Monthly archives of “July 2010

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Asheville, NC: More than Biltmore

Our 24 hour trip was nowhere near enough to see much more than Biltmore, but we did get one little taste (derp!) of Asheville before heading back to Charlotte—on our previous nite’s waiter’s recommendation we headed to 12 Bones barbeque in the River Arts Distract for a late lunch. (They close at 4pm, so don’t get there too late, as one guy did and was very sadly left knocking on the locked door.)

The drive from Biltmore in bumper-to-bumper traffic on a one lane road through the industrial warehouse side of Asheville in excruciating sunshine was a mind-numbing 45 minutes (in addition to the 25 minutes it took us to get out of the damn estate). But it was totally worth it.



It might not look like it could possibly be worth that much effort, but as the best things in life usually do, this one came in an unexpected package. An order at the counter and then sit at an indoor/outdoor picnic table sort of place, one of the best things about 12 Bones was the  random clientele—everyone from an elderly couple to Asheville’s best-dressed rockabillies and hipsters seemed to be there enjoying the food.


They served fancily-flavored bbq with local ingredients, local beers, and the biodegradable corn type of disposables. I had blueberry-chipotle ribs, various type of pulled pork were tried, and we all (especially my vegetarian friend – one portobello burger for her) gorged on amazing sides like mashed sweet potatoes and cauliflower and cornbread. 

They also had several unconventionally flavored ketchups/mustards—between those and their marinades we could probably single-handedly keep an online business going. Just sayin’, if someone at 12 Bones is interested….


I’m definitely bummed that we didn’t get to explore downtown Asheville. I hadn’t expected to feel quite as out of place in NC as I did (though maybe it was just the retiree-heavy Biltmore), but the rest of Asheville seemed like the kind of place we could hang out for a while. I mean, so far as I could tell, their "River Arts District" had galleries in actual warehouses, not post-modernist hipster, but "this is a real warehouse" at $5k for a month’s rent…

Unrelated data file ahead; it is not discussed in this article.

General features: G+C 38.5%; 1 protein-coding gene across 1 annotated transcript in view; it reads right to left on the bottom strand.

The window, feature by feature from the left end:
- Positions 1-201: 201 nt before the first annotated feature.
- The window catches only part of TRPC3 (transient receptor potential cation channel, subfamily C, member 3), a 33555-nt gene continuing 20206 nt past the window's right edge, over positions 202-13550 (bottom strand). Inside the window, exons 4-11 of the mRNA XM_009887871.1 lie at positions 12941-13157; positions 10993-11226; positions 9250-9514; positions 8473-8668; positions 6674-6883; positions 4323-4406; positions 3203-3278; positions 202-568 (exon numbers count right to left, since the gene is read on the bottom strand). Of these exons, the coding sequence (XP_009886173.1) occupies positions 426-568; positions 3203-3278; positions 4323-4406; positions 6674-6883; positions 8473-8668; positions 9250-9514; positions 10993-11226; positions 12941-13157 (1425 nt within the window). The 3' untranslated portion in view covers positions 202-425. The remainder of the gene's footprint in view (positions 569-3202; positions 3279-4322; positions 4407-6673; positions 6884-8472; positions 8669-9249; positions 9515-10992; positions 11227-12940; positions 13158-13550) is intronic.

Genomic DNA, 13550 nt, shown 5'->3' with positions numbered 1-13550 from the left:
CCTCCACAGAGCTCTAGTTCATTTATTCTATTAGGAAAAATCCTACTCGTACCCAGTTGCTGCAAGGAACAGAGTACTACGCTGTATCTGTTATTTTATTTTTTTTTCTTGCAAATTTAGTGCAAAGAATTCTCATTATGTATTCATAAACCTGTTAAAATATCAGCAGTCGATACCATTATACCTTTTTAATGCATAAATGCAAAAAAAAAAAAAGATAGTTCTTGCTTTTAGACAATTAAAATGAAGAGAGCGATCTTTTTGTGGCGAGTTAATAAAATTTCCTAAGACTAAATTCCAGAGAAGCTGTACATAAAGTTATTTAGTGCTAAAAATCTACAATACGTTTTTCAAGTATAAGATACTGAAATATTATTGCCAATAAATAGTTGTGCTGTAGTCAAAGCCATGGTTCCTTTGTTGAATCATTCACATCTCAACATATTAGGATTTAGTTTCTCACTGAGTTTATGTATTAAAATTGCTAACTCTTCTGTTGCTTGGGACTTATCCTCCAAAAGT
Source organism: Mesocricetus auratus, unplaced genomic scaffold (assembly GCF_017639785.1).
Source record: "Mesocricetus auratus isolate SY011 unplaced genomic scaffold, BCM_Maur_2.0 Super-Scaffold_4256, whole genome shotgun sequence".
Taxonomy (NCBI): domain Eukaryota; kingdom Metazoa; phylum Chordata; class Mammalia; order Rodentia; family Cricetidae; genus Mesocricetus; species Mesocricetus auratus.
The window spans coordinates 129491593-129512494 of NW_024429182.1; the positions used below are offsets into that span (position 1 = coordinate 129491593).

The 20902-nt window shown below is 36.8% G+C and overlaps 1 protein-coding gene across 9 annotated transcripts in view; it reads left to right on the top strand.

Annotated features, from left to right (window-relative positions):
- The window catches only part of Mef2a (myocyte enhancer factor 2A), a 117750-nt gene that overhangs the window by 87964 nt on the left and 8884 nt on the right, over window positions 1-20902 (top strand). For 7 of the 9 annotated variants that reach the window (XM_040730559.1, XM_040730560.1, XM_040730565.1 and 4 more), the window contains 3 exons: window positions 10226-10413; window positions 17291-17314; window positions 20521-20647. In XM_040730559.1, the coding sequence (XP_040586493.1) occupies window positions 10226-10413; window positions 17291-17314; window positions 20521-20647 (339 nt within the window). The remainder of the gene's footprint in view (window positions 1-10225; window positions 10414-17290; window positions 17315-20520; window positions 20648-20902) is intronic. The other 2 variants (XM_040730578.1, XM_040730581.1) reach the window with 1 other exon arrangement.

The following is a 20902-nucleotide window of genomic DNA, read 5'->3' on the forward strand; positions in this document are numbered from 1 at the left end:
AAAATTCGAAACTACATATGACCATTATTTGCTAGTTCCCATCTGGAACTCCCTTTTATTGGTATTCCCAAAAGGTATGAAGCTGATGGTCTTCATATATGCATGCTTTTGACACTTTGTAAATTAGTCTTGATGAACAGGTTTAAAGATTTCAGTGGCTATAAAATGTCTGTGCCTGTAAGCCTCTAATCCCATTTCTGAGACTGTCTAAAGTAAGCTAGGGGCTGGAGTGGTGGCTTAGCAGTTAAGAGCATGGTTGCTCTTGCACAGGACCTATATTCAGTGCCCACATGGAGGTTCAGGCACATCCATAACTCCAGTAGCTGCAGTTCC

I’d really love to go back and see more than just Biltmore. Not too long after we got back to NY did I find out about this awesome-looking shop through my day job (they want to carry Esopus!):


And one last plug for the awesomeness of Asheville–not to be left off the map, they have their own street style blog:


We did take the time to take the scenic route back to Charlotte (and miss my friend’s concert because of it, but that’s another story), and it was also way worth it. You see, I have this habit of looking at a map and saying, "But this way will also get us there and it looks cooler." And you know what, it usually is.


Fullscreen capture 7302010 124946 AM.bmp


So the trip to 12 Bones was just the beginning of NC-driving-induced-delirium for us, as we were soon winding through the mountains at 30mph not quite sure if we would ever reach a "real road." But there was plenty to see, and plenty to laugh hysterically at. (Hickory Nut Gap, NC anyone?) Luckily our plucky little rental Suburu was up for the challenge. (Pretty sweet for a rental, I know. It took us 2 hours and the manual to figure out it was mistakenly in "sports" mode.)